Imperfection is beauty, Marilyn Monroe used to say. Instead of throwing away broken things and remodeling the whole room when some tiles are broken or the floor is cracked, how about we fix that crack accentuating it and transforming it into something beautiful, a piece of art even? The cracks and pieces are part of its object history, we can value that not by disguising it, but by making it visible and beautiful.
The Kintsugi or Kintsukuroi is the Japanese art of fixing broken things(mostly pottery and porcelain) with golden or silvery lacquer resin, making the piece even more beautiful now that it got broken and fixed than how it was before. It values the object’s history and embraces the flaws and imperfections. There are many beautiful ways we can make it work, and here are some of them.
The most common use of Kintsugi. Afraid of breaking the china you got as a wedding gift, so you simply don’t use it ? Well, don’t be. Broken ceramics or porcelain can be turned into something magnificent once you glue the pieces together using lacquer resin or epoxy mixed with colored powder. I mean, look at the picture. Doesn’t it look like a piece of art? In this DIY you can learn how to do the process, step by step.
When a tile breaks, usually we go either through hours trying to find one that matches, or we change the whole wall or just forget about it. But how about we make the broken pieces shine? You can paint or fill the cracks with a bright color or even change the broken tile into a completely different one, like a fun patterned one, valuing the imperfection and finding beauty in it.
Decorating the cracks on a concrete or epoxy floor is a great way to renovate it without needing to invest on new flooring. You can choose between a lot of different materials to fill it, even completely not related ones, like in the picture above, that the artist used yarn to decorate the cracks.
Even on wood flooring, you can use the technique: it will save you money, time and the hassle of exchanging the whole piece of wood(that rarely matches the rest). Fill the crack with another different bigger piece or use a lot of small ones and maybe even make a mosaic. The result is stunning!
Create New Objects
Sometimes the ceramics or tiles break into way too many pieces to be worth the trouble of putting it back together. How about creating a new object with those pieces? You can make a smaller plate to place your keys near the door, you can make coasters or even a resting place for chopsticks and silverware.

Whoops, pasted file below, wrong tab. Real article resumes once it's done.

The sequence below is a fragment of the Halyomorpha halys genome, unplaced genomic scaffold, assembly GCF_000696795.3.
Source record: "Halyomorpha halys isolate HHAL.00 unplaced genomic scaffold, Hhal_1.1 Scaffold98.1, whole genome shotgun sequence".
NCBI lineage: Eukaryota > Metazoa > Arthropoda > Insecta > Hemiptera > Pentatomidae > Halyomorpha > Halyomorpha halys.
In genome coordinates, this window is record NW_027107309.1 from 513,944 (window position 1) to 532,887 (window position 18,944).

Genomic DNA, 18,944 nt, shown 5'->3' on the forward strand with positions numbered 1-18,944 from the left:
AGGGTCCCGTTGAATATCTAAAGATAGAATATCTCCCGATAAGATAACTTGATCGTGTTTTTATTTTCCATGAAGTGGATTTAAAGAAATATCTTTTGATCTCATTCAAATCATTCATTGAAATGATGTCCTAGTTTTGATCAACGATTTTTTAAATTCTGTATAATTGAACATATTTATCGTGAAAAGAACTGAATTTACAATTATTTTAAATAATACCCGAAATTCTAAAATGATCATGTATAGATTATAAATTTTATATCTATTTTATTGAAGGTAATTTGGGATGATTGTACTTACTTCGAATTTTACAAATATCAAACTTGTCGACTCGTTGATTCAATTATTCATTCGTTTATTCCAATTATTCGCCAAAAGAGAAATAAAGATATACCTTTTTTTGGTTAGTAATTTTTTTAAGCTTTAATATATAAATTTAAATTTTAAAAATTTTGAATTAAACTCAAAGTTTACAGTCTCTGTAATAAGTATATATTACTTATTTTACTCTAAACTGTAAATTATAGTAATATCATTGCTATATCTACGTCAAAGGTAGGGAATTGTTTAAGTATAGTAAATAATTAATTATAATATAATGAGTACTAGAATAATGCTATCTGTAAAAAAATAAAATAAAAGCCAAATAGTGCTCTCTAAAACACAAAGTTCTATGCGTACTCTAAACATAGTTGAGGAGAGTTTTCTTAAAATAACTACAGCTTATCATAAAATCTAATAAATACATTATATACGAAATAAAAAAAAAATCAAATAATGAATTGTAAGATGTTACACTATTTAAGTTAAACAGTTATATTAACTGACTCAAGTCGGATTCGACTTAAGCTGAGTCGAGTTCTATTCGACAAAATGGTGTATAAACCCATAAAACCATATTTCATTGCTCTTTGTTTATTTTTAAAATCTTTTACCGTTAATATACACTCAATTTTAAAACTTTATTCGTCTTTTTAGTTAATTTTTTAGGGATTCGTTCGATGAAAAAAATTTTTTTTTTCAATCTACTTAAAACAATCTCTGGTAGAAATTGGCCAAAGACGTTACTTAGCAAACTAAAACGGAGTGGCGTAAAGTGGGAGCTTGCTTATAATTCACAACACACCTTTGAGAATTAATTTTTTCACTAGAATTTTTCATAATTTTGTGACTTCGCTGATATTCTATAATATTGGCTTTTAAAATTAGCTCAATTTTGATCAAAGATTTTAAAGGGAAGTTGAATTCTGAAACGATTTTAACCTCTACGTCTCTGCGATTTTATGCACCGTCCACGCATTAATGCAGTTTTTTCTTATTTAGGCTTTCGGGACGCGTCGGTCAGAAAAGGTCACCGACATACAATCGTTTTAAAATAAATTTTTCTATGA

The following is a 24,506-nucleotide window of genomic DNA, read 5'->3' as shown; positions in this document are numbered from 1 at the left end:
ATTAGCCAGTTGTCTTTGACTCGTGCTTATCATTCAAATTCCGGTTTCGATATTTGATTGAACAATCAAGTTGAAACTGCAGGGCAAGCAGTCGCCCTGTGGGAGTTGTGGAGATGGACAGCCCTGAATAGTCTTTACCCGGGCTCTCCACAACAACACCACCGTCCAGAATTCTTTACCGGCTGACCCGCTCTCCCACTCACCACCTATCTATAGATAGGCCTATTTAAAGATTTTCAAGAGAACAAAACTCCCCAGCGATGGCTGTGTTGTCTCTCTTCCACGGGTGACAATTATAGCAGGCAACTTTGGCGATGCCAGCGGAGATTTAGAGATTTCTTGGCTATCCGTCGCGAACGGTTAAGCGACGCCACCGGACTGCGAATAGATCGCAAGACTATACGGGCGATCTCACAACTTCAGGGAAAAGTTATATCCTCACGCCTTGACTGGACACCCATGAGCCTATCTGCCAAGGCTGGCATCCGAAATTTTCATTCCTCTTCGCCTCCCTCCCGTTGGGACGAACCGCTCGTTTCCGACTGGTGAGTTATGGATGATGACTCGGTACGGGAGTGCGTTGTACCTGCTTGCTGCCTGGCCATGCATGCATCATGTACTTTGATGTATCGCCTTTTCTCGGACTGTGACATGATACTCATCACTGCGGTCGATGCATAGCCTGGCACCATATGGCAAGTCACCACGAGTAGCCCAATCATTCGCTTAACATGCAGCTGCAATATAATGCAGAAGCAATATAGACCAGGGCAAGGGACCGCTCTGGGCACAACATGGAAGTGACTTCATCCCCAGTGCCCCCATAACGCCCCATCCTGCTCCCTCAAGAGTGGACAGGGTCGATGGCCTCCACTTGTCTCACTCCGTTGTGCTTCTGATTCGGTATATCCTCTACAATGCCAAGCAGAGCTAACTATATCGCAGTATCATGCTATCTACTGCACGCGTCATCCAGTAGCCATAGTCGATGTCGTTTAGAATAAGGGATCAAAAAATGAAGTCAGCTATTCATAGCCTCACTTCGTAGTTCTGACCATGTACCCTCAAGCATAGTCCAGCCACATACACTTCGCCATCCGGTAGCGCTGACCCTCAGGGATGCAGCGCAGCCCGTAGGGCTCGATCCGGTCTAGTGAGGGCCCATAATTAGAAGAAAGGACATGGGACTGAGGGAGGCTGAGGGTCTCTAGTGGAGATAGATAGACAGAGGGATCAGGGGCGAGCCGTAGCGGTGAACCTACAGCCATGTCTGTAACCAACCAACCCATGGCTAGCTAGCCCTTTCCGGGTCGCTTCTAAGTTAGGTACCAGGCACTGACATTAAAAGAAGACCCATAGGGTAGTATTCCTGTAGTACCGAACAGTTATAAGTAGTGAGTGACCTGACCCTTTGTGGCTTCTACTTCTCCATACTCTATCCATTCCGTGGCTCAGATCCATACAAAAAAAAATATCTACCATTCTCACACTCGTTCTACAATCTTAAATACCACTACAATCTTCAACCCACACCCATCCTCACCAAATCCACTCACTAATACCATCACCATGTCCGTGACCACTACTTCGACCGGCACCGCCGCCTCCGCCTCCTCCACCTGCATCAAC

Another interesting idea is joining different pieces of ceramic together. You can add only a small different bit into the object or even change half of it, like on the picture above. Use a special lacquer mixed with golden powder to join the pieces and enjoy your new amazing and unique kintsugi art.
Kintsugi is also present in art: this amazing sculpture by Paige Bradley uses the idea of Kintsukuroi by shining light through the cracks, making it an even more beautiful masterpiece, showing an idea of resilience, strength and of the beauty that lies on the imperfection.
Repair With Patterns
If the object you’re repairing has a missing piece, you can make it even more interesting by mixing Kintsugi with Makienaoshi, which is the incorporation of the original design into the repair. If it has a smooth finish, without any patterns, then you can make an interesting one on the repaired part, drawing abstract designs or even flowers and other patterns.
In America we are used to the new, the shiny, the young, we can’t deal with the “falling apart”, like old buildings, old things, we easily exchange it, tearing it down or discarding it. But there’s absolutely nothing wrong with it, in fact, it usually is the best way. In Japan, with its thousands of years old culture, the habit of just fixing broken things instead of getting a new one is much more prominent. How about we take this inspiration and apply it in our home and our lives?
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"The world breaks everyone and afterward many are strong at the broken places." - Ernest Hemingway